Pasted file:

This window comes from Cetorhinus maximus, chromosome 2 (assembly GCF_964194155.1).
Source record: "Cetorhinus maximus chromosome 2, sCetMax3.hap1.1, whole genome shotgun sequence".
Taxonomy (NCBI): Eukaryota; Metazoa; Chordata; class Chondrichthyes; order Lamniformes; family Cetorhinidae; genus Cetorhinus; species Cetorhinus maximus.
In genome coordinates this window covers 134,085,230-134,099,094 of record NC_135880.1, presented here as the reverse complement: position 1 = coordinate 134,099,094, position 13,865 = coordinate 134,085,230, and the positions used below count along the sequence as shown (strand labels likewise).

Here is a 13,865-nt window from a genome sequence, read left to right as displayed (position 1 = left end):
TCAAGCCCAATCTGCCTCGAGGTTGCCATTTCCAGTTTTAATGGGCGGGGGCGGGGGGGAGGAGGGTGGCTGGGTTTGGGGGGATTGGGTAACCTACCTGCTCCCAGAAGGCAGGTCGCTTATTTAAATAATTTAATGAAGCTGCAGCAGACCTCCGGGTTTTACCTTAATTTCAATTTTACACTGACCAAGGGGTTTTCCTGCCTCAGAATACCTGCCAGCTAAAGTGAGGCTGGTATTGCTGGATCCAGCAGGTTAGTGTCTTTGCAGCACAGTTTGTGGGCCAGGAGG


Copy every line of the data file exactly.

This window comes from Cetorhinus maximus, chromosome 2 (assembly GCF_964194155.1).
Source record: "Cetorhinus maximus chromosome 2, sCetMax3.hap1.1, whole genome shotgun sequence".
Taxonomy (NCBI): Eukaryota; Metazoa; Chordata; class Chondrichthyes; order Lamniformes; family Cetorhinidae; genus Cetorhinus; species Cetorhinus maximus.
In genome coordinates this window covers 134,085,230-134,099,094 of record NC_135880.1, presented here as the reverse complement: position 1 = coordinate 134,099,094, position 13,865 = coordinate 134,085,230, and the positions used below count along the sequence as shown (strand labels likewise).

Here is a 13,865-nt window from a genome sequence, read left to right as displayed (position 1 = left end):
TCAAGCCCAATCTGCCTCGAGGTTGCCATTTCCAGTTTTAATGGGCGGGGGCGGGGGGGAGGAGGGTGGCTGGGTTTGGGGGGATTGGGTAACCTACCTGCTCCCAGAAGGCAGGTCGCTTATTTAAATAATTTAATGAAGCTGCAGCAGACCTCCGGGTTTTACCTTAATTTCAATTTTACACTGACCAAGGGGTTTTCCTGCCTCAGAATACCTGCCAGCTAAAGTGAGGCTGGTATTGCTGGATCCAGCAGGTTAGTGTCTTTGCAGCACAGTTTGTGGGCCAGGAGG